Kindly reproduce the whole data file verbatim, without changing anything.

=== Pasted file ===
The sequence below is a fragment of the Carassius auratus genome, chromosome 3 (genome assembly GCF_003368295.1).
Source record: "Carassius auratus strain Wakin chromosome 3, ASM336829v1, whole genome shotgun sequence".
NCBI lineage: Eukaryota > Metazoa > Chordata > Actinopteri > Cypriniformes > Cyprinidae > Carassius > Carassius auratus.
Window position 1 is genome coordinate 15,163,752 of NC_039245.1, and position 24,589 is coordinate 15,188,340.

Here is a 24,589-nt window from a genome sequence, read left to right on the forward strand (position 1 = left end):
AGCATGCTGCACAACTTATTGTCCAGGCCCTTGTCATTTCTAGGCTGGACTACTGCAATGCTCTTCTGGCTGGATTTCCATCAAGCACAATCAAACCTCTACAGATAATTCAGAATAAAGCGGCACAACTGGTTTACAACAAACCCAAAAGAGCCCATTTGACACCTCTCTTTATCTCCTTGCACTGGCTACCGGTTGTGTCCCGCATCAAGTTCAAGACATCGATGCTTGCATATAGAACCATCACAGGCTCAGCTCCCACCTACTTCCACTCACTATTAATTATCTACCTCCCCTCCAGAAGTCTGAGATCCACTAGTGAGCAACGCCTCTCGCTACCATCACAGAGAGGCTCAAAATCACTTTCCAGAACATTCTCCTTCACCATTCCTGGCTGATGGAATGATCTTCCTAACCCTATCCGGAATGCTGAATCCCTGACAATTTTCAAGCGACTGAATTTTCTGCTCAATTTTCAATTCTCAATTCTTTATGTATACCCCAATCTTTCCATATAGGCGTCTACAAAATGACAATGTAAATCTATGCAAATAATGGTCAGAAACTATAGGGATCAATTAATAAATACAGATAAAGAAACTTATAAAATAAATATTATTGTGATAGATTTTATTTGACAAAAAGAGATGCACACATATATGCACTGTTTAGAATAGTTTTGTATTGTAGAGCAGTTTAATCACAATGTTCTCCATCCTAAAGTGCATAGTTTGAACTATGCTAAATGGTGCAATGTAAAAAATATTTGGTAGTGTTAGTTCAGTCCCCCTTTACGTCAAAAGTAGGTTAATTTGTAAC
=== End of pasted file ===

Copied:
The sequence below is a fragment of the Carassius auratus genome, chromosome 3 (genome assembly GCF_003368295.1).
Source record: "Carassius auratus strain Wakin chromosome 3, ASM336829v1, whole genome shotgun sequence".
NCBI lineage: Eukaryota > Metazoa > Chordata > Actinopteri > Cypriniformes > Cyprinidae > Carassius > Carassius auratus.
Window position 1 is genome coordinate 15,163,752 of NC_039245.1, and position 24,589 is coordinate 15,188,340.

Here is a 24,589-nt window from a genome sequence, read left to right on the forward strand (position 1 = left end):
AGCATGCTGCACAACTTATTGTCCAGGCCCTTGTCATTTCTAGGCTGGACTACTGCAATGCTCTTCTGGCTGGATTTCCATCAAGCACAATCAAACCTCTACAGATAATTCAGAATAAAGCGGCACAACTGGTTTACAACAAACCCAAAAGAGCCCATTTGACACCTCTCTTTATCTCCTTGCACTGGCTACCGGTTGTGTCCCGCATCAAGTTCAAGACATCGATGCTTGCATATAGAACCATCACAGGCTCAGCTCCCACCTACTTCCACTCACTATTAATTATCTACCTCCCCTCCAGAAGTCTGAGATCCACTAGTGAGCAACGCCTCTCGCTACCATCACAGAGAGGCTCAAAATCACTTTCCAGAACATTCTCCTTCACCATTCCTGGCTGATGGAATGATCTTCCTAACCCTATCCGGAATGCTGAATCCCTGACAATTTTCAAGCGACTGAATTTTCTGCTCAATTTTCAATTCTCAATTCTTTATGTATACCCCAATCTTTCCATATAGGCGTCTACAAAATGACAATGTAAATCTATGCAAATAATGGTCAGAAACTATAGGGATCAATTAATAAATACAGATAAAGAAACTTATAAAATAAATATTATTGTGATAGATTTTATTTGACAAAAAGAGATGCACACATATATGCACTGTTTAGAATAGTTTTGTATTGTAGAGCAGTTTAATCACAATGTTCTCCATCCTAAAGTGCATAGTTTGAACTATGCTAAATGGTGCAATGTAAAAAATATTTGGTAGTGTTAGTTCAGTCCCCCTTTACGTCAAAAGTAGGTTAATTTGTAAC